Review Summary: Beneath all the different layers of sound, Nothing’s latest record is both beautiful and hard to pin down.
The way that Nothing exploded onto the scene in 2014 – as if they had been a shoegaze fixture for ages – was one of the year’s most pleasant surprises and best storylines. The dichotomy of Palermo’s hushed vocals alongside dense, wall-forming guitars made Guilty of Everything
sound both in-your-face and far away, resulting in an experience that was enthralling almost to the point of exhaustion, yet never quite
overbearing. That illustrious debut carved out more than just a small niche for the band, as it established a vast reputation for them within the genre whilst also raising expectations sky high for any future release. Upon arrival at Tired of Tomorrow
’s doorstep, it seems that the band has, for the most part, kept their core sound intact. They still plow forth guitar-first while keeping the atmosphere awash in a distant haze, and there’s very little here that isn’t distinctly Nothing
. However, the Philadelphia natives also appear to be branching out a little, dabbling in more metallic and punk-driven tactics that make Tired of Tomorrow
feel like a record that is undoubtedly beautiful, but also a little bit lost.
Everything about the new record feels like a small step out of yesterday’s haze and into tomorrow’s reality: the vocals are slightly cleaner and more prominent, the guitars – while just as loud – are a little less gritty, and the melodies are able to peak their timid faces out from behind all the instrumental carnage with just a little more aplomb. ‘Vertigo Flowers’ is a prime example of this polishing that has occurred, featuring more accessible verses and vocals that, compared to previous endeavors, have a distinct and recognizable proximity. Across the majority of the album, the chord progressions feel slightly reserved (I’d hesitate to use the word basic
because that’s not truly the case), and the guitar work as a whole has definitely been reshaped to fit the poppier mold of this record. At times it almost feels like Nothing is trying to write pop-punk structures through a shoegaze lens…and the results vary from dynamic anthems (‘Fever Queen’) to flat out sleepy (‘Everyone Is Happy’). Fans of Guilty of Everything
’s dense, darker vibes will almost certainly find fault with some of the directional choices made on this album, but even amid protests it is difficult not to feel yourself giving in to the increased presence of warmth and color where at one point nothing but cold, black distance resided. Even the difference in the album artwork from 2014 to the present day is palpable.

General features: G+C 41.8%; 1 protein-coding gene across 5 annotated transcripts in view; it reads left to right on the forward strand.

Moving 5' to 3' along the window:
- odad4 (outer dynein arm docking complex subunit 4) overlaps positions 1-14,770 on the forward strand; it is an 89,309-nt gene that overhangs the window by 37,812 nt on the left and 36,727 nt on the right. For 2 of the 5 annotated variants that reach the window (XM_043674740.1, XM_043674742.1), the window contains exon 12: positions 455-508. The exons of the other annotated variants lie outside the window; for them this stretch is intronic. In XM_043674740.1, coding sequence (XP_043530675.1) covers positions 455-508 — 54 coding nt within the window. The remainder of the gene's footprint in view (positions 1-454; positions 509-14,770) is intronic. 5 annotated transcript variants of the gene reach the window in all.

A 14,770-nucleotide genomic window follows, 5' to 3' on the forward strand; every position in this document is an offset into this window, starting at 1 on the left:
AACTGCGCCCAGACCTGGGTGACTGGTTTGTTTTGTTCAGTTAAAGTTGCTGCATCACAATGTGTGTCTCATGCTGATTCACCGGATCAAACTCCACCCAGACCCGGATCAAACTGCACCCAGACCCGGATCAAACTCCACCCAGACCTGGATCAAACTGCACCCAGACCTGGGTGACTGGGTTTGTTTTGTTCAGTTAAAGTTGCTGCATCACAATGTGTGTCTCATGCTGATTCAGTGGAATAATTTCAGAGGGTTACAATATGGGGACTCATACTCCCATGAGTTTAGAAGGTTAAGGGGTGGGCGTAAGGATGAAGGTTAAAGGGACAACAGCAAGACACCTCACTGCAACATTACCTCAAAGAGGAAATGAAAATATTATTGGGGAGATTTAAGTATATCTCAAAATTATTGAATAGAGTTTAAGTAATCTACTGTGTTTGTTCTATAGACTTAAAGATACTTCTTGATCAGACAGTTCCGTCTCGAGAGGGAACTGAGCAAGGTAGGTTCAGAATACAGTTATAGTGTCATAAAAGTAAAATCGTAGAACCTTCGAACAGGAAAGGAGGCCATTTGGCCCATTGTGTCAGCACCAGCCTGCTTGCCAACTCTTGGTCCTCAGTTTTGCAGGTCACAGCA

While Tired of Tomorrow
feels like the spring to Guilty of Everything
’s winter, it’s really not that sunny of an album. The themes of the record center around anxiety and depression, faster to offer up lines like “I can wallow in your filth” or “I always knew I'd eventually hurt you” than anything resembling contentment. The overall tone and atmosphere of the album follows suit, alternating between full-throttle rockers (‘Fever Queen’ and ‘Vertigo Flowers’ will knock you off your feet every bit as much as ‘Hymn to the Pillory’ did) and swirling, tenacious soundscapes that see nothing lost on the shoegaze front ( ‘A.C.D.’ and ‘Our Plague’, for instance). One of the most rewarding moments of all is the second half of ‘Curse of the Sun’, which is almost Deftonian in its approach and sees Nothing run their shoegaze roots through a borderline nu-metal filter to create the album’s most experimentally complex juncture. So even if it seems like Nothing is softening their blows here, don’t be led so far as to believe that they’ve lost any of their strength, determination, or creativity.
If Tired of Tomorrow
feels like a crossroads album, it’s because it is. The band often finds itself with its feet in multiple camps, which can hinder the effectiveness of whatever direction it is that they’re trying to take at the time. It’s never a flat-out traditional shoegaze record, but it never totally departs into punk/rock/metal territory either. It almost seems as if Nothing is loosening up its grip on what it already knows, utilizing the new found flexibility to grasp at other sources of inspiration. At the end of the day, we’re left with a record that is rather hard to pin down – which is fine because we’re also left with ten pretty damn good songs. For as indecisive of an album as Tired of Tomorrow
seems to be from a conceptual standpoint, the overall musical quality and talent level never wavers. On that premise alone we have every reason to sit back, enjoy this sophomore effort for what it is, and maintain full confidence that no matter where Nothing goes, it will be worth following them.